70 years ago today, the ‘Seventeen Point Agreement’ was forced onto Tibetans by the newly formed People’s Republic of China. It is one of the most significant moments in modern Tibetan history.
By May 1951, the brave Tibetan resistance in eastern Tibet had been broken following the invasion in 1950, and Tibet was now occupied by China. The Chinese government claimed sovereignty over Tibet, against the wishes of the Tibetan people.
China instructed Tibet to dispatch representatives to Beijing, where an agreement would be signed, effectively stripping Tibet of its independence and incorporating it into the People’s Republic of China. At the same time, articles in the agreement committed Beijing to granting Tibet “regional national autonomy”, leaving the Dalai Lama and Tibetan government in place and respecting Tibet’s religion and culture.
The process was stacked against Tibet: the agreement was drafted by China, the Tibetan representatives were not permitted to negotiate changes or even communicate back to the Tibetan government in Lhasa. Under duress, and without the knowledge of the Dalai Lama and Tibetan government, the delegation signed the agreement, using seals provided to them by Beijing.
Beijing has exploited the agreement to claim that China carried out the “peaceful liberation of Tibet.” Only in 1959, after the Tibetan Uprising and the Dalai Lama’s escape to India, could he publicly repudiate the Seventeen Point Agreement. He clarified that the so-called agreement had been “thrust upon Tibetan Government and people by the threat of arms”, and that the Tibetan government was the only legitimate representative of Tibet.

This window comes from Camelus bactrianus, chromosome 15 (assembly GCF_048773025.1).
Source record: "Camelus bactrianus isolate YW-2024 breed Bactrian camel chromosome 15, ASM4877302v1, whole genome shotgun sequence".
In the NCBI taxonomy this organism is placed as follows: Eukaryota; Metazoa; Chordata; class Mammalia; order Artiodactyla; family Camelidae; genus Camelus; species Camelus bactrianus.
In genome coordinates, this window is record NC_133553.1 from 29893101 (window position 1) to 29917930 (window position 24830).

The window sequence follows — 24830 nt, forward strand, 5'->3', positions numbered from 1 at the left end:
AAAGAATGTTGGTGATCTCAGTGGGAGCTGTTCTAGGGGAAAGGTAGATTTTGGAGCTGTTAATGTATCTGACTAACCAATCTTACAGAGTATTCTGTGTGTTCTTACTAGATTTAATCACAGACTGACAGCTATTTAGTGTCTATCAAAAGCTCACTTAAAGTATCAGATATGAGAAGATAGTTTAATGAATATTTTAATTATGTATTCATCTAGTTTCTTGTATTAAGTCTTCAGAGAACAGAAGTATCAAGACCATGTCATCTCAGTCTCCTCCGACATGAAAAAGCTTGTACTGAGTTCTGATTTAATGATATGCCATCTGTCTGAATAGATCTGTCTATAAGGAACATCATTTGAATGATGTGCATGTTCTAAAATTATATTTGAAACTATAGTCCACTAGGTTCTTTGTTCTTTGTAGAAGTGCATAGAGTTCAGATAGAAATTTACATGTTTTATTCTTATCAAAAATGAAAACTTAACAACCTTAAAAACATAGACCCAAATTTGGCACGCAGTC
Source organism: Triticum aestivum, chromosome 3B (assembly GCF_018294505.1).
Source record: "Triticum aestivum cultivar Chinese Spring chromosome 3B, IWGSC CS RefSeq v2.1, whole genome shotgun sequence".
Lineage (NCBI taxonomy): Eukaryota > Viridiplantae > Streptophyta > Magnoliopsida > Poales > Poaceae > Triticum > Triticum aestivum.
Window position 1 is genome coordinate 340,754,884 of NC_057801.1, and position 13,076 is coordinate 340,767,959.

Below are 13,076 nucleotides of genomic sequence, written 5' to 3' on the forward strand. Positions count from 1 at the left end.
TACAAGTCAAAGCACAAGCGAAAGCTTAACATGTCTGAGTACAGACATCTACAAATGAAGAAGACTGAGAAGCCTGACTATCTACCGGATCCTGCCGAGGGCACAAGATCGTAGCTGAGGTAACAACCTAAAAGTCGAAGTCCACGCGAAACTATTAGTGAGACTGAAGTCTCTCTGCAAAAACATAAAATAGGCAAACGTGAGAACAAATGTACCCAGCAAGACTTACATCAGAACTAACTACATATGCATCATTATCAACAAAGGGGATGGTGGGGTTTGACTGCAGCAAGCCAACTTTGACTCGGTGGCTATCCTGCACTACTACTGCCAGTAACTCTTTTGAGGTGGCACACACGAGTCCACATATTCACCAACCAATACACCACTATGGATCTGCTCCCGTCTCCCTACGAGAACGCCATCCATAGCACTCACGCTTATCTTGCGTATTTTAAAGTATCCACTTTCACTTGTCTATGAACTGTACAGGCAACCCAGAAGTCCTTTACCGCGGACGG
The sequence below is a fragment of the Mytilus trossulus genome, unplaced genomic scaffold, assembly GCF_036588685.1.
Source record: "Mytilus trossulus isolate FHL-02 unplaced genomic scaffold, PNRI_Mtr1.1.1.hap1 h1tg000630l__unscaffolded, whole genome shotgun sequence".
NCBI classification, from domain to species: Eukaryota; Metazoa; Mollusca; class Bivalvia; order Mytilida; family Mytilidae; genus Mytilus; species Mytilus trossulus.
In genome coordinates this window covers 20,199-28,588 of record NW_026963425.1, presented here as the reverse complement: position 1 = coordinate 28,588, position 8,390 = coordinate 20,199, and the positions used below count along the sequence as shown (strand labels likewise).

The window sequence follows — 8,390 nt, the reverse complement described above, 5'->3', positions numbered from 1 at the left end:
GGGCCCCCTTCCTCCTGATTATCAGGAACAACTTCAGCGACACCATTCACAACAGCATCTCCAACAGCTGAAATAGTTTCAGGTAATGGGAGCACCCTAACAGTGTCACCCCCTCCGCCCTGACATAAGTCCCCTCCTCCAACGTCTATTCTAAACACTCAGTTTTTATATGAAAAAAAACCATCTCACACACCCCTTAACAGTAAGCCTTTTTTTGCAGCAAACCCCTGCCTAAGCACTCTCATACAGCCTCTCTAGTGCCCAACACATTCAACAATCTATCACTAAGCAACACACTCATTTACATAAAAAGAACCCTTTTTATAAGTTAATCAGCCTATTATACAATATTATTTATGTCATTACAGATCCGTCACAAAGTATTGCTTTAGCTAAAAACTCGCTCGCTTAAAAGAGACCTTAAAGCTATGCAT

Today the Seventeen Point Agreement has long been exposed as a lie; Tibet has no genuine autonomy and today is ranked as the least free place in the world, while Beijing imposing ever-greater restrictions on Tibet’s religious and cultural affairs, the use of its language and the way of life of Tibetans from monks and nuns to nomads.
In spite of the Central Tibetan Administration adopting the Middle Way approach, which seeks genuine autonomy for the freedom of religion and culture of Tibet, those Tibetans who push for autonomy are denounced as “splittists” and arrested, as well as those demanding full independence. But we should also bear in mind that the very fact that such an agreement had to be signed, incorporating Tibet into the People’s Republic of China, is also in itself an acknowledgement that Tibet had not previously been part of China.
The Chinese Communist Party may attempt to coerce Tibetans into celebrating the events of 23 May 1951 as a victory and liberation, but to Tibetans, it remains a sham and a distraction from their efforts to secure their freedom, which cannot be dictated by the CCP and must come on their terms.